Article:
In this edition of the Physicians Practice Pearls Podcast, we speak with Anupam Jena, a researcher who studied the pay disparity between black and white physicians. Why do black physicians earn significantly less?
Welcome to the first edition of the Physicians Practice Pearls Podcast. In this podcast, we'll aim to bring you some of the most interesting, influential guests in the healthcare industry. If you have any ideas for podcast guests or topics, shoot us an email at email@example.com.
This week's guest was Anupam Jena, associate professor of healthcare policy at Harvard Medical School and a physician in the Department of Medicine at Massachusetts General Hospital. Jena was part of a team of researchers that studied income disparity between black and white doctors, as well as male and female doctors, in a recent issue of the British Medical Journal.
Citing survey statistics from more than 43,000 white male, 1,650 black male, 15,000 white female, and 1,250 black female physicians, Jena and his team of researchers discovered that white male physicians have an adjusted median income of $253,000 a year, while it's $188,230 for black males; $163,234 for white females; and $152,784 for black females. Characteristics of practice and specialty made no difference, researchers said.
Jena discussed the results of the study and where the idea for the research came about. "There has been little attention between the black and white difference in physician earnings, which is somewhat surprising because there is a tremendous field in labor economics that attempts to identify the size of the black-white earnings gap, how it's shifted over time, and what are the factors that cause it," he said.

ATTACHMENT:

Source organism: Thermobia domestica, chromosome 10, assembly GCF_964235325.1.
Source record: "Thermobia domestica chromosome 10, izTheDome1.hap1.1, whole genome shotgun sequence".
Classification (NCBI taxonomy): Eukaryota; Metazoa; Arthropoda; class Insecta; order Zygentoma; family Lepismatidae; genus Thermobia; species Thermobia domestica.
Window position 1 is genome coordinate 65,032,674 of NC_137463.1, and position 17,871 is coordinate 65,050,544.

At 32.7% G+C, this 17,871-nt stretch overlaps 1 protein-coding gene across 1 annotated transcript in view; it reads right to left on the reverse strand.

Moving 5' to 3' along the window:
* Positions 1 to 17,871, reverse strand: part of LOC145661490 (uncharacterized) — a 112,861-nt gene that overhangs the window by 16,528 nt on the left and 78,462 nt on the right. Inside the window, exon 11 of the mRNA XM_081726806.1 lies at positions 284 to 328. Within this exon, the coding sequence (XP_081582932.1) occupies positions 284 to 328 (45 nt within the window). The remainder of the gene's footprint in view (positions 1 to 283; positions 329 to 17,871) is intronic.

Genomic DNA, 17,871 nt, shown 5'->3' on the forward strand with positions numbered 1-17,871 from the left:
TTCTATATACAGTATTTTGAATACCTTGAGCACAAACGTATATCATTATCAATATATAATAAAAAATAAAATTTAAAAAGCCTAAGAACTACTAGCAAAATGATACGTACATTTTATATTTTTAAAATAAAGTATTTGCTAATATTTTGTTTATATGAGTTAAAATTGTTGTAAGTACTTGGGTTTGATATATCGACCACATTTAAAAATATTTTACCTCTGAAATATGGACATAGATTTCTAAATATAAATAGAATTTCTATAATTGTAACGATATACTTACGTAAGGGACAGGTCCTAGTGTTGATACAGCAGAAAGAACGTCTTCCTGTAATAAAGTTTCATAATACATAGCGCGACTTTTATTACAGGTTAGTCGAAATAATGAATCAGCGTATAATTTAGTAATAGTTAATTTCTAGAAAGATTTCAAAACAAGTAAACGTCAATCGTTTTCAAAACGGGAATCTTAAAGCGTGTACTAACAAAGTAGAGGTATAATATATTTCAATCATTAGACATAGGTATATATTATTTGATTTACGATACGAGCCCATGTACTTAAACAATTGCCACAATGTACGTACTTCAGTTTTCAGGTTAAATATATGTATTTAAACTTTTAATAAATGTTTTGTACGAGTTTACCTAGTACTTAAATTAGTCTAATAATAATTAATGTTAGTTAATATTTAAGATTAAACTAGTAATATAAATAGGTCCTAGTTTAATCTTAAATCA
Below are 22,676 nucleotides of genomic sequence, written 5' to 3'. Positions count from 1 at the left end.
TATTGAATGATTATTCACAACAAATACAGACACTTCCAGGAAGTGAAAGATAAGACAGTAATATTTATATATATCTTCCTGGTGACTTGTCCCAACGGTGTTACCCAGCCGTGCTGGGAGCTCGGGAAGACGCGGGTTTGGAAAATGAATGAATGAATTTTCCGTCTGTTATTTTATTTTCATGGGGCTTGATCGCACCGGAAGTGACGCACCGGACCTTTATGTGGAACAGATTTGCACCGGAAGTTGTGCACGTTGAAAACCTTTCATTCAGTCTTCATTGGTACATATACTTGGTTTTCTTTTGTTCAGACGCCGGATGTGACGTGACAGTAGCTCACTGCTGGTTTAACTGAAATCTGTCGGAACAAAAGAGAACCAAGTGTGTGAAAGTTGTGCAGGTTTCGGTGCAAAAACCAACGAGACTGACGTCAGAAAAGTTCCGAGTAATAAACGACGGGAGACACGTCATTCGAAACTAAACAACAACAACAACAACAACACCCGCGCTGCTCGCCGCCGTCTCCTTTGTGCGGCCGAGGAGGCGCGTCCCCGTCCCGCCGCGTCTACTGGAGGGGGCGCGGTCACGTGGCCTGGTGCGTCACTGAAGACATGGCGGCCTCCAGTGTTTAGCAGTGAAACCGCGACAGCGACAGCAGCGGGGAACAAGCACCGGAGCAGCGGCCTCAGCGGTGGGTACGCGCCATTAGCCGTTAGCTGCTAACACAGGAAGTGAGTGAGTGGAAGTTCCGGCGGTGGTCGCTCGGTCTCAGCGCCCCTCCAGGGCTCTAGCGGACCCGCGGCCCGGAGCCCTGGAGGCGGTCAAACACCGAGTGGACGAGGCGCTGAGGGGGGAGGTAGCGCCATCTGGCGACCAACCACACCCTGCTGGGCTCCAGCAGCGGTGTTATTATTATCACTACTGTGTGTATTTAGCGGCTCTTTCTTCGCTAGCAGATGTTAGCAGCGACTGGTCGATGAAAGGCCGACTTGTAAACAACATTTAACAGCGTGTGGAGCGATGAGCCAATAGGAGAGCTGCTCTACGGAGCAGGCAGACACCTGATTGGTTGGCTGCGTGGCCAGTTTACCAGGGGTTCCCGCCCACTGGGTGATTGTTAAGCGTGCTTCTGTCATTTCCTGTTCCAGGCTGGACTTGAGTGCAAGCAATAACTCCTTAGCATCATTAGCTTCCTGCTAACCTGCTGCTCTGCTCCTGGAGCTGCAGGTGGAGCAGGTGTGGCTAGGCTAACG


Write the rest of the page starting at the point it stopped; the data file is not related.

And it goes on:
In terms of how this issue could affect healthcare, and in particular, physicians - an educated profession - Jena surmises it could come down to negotiating power, over-discrimination, different billing tactics, and procedural volume. "There are a number of explanations that could be possible, the question for us is which of these factors reflect pure choice, [and] which reflect something related to race and not a preference," he said.
Later (8 min mark), Jena responded to critics of his study who said it didn't adjust for medical specialties, which traditionally earn more than primary care and don't have as many black males. He doesn't buy that critique, saying the researchers did account for specialties, using two databases to confirm their findings, including one that focused specifically on medical specialties.
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